Robin’s description of the players’ role in the skill challenge is particularly interesting. He says players search for “cool and defining” things they could do. That could be fun, but challenges never play out that way. Most players just search their sheets for their best skills and try to imagine ways to justify using them. I suppose under Robin’s coaching, or with a game that encourages that play style, players might seek out cool and defining things. Unlike D&D, story games can encourage that play style mechanically. For example, story games often have mechanics where you define you characters by simply listing their unique and interesting aspects. This might be as simple as coming up with as list of adjectives or keywords describing your character.

Neither D&D’s tradition nor the skill challenge mechanic encourages players to overcome the challenge by inventing cool and defining actions for their character. D&D’s mechanics encourage players to look for their highest skill bonus, and then concoct an excuse to use it. I am certain that both Robin Laws and I both agree that this strategy makes D&D less fun than it can be.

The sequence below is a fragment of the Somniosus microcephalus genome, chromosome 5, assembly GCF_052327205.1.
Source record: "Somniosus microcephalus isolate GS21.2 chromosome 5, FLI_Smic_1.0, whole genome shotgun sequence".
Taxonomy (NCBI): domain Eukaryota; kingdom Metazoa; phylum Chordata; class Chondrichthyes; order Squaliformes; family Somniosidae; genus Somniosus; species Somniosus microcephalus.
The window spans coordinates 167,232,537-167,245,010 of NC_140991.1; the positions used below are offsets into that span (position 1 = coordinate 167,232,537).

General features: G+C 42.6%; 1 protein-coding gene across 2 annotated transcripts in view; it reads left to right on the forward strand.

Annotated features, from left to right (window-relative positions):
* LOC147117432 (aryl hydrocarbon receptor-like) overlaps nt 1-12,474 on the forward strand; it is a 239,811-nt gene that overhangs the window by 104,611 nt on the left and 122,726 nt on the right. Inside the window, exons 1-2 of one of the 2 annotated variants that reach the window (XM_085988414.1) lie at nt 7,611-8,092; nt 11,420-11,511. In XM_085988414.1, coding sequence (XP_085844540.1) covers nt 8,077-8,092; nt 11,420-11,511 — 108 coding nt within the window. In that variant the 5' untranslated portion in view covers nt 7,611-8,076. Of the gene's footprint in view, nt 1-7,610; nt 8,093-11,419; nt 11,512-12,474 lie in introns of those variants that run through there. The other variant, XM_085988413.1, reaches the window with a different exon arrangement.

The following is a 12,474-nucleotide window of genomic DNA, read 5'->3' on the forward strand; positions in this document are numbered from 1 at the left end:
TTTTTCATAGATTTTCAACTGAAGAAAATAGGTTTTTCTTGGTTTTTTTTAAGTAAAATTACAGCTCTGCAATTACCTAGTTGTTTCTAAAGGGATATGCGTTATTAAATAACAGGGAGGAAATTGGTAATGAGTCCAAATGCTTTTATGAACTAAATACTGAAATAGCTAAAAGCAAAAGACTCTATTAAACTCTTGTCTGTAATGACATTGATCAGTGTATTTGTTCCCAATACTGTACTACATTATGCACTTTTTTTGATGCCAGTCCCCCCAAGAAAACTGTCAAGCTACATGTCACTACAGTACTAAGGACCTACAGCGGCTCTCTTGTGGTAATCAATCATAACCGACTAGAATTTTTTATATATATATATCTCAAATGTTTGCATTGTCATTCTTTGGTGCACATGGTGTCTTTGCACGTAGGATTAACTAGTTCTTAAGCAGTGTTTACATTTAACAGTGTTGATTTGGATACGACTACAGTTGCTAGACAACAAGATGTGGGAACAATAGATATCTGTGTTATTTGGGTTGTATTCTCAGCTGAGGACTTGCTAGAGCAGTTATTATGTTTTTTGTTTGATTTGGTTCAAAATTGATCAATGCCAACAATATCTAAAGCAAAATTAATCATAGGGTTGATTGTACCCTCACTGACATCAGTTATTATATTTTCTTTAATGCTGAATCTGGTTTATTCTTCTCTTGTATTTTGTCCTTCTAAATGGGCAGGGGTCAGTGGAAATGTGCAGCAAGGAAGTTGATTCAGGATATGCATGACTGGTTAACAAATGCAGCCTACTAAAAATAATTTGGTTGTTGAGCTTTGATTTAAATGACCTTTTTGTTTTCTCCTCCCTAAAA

He prefers a game where players share more of the narration, world-building role. Many fun games support that that style of play, but D&D is not one of those games. (Robin mentions that his HeroQuest game inspires the way he runs skill challenges.)

When I play D&D, I want to immerse myself in the game world and think of ways to overcome obstacles. My actions might involve skill checks, by they often do not.

Less then three months after the 4E release, Mike Mearls began his Ruling Skill Challenges column. He writes, “In many ways, the R&D department at Wizards of the Coast has undergone the same growing pains and learning experiences with skill challenges, much as DMs all over the world have.” The column starts a  process of recasting the skill challenge, making it fit better with the usual D&D play style.

Next: The Dungeon Master’s Guide 2 remakes the skill challenge

The skill challenge: good intentions, half baked

(Part 2 of a series, which begins with Evolution of the skill challenge.)